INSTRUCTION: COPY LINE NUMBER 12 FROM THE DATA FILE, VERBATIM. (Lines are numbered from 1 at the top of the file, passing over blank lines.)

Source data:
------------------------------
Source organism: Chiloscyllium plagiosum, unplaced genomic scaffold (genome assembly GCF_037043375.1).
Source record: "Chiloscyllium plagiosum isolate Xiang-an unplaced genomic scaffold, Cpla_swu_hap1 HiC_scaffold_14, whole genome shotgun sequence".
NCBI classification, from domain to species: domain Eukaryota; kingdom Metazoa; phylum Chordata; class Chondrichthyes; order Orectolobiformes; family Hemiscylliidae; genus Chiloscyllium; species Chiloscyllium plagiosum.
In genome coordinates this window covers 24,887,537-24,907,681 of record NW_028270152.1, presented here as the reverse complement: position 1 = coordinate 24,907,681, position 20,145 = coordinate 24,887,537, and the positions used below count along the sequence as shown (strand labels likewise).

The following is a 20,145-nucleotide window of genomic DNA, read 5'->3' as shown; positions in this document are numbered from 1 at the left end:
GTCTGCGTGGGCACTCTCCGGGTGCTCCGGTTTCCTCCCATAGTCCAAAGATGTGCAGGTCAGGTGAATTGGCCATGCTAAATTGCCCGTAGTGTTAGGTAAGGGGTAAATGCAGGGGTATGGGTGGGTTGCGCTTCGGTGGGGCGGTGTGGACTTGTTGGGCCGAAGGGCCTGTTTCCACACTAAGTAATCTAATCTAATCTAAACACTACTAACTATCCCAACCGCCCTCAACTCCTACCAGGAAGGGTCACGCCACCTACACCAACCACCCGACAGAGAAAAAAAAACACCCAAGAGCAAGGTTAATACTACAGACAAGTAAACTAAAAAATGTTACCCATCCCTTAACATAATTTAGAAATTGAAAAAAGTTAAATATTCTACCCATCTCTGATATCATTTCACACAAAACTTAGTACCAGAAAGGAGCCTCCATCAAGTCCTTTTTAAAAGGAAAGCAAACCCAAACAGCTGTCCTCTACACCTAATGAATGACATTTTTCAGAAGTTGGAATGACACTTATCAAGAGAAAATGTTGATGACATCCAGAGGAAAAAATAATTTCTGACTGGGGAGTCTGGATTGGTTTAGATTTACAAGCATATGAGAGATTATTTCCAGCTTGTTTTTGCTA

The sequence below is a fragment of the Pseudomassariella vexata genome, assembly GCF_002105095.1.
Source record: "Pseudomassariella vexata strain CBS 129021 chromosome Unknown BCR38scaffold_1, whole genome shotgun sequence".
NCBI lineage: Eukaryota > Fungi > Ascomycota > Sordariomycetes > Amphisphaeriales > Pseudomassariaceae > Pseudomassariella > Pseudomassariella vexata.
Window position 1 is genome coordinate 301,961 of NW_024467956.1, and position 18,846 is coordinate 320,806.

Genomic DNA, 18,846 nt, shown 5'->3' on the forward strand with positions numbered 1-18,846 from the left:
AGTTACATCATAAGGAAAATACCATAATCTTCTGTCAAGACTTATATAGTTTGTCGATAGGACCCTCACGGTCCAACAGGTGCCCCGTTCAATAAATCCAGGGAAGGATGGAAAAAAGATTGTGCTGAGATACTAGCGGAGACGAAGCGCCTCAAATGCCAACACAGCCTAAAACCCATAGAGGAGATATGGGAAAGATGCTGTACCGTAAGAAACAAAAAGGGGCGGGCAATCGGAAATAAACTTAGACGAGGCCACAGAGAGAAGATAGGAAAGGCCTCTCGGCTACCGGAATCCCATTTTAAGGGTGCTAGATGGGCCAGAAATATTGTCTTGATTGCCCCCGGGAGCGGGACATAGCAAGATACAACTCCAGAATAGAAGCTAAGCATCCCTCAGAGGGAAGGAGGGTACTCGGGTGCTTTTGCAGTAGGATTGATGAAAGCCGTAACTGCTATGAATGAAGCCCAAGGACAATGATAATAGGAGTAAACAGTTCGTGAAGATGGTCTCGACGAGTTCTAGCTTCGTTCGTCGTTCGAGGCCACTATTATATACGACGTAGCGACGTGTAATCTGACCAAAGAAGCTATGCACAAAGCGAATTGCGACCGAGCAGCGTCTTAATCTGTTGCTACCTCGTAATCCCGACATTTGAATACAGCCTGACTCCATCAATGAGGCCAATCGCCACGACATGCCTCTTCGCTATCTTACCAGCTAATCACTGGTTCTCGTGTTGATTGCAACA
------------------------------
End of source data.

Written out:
AGTTACATCATAAGGAAAATACCATAATCTTCTGTCAAGACTTATATAGTTTGTCGATAGGACCCTCACGGTCCAACAGGTGCCCCGTTCAATAAATCCAGGGAAGGATGGAAAAAAGATTGTGCTGAGATACTAGCGGAGACGAAGCGCCTCAAATGCCAACACAGCCTAAAACCCATAGAGGAGATATGGGAAAGATGCTGTACCGTAAGAAACAAAAAGGGGCGGGCAATCGGAAATAAACTTAGACGAGGCCACAGAGAGAAGATAGGAAAGGCCTCTCGGCTACCGGAATCCCATTTTAAGGGTGCTAGATGGGCCAGAAATATTGTCTTGATTGCCCCCGGGAGCGGGACATAGCAAGATACAACTCCAGAATAGAAGCTAAGCATCCCTCAGAGGGAAGGAGGGTACTCGGGTGCTTTTGCAGTAGGATTGATGAAAGCCGTAACTGCTATGAATGAAGCCCAAGGACAATGATAATAGGAGTAAACAGTTCGTGAAGATGGTCTCGACGAGTTCTAGCTTCGTTCGTCGTTCGAGGCCACTATTATATACGACGTAGCGACGTGTAATCTGACCAAAGAAGCTATGCACAAAGCGAATTGCGACCGAGCAGCGTCTTAATCTGTTGCTACCTCGTAATCCCGACATTTGAATACAGCCTGACTCCATCAATGAGGCCAATCGCCACGACATGCCTCTTCGCTATCTTACCAGCTAATCACTGGTTCTCGTGTTGATTGCAACA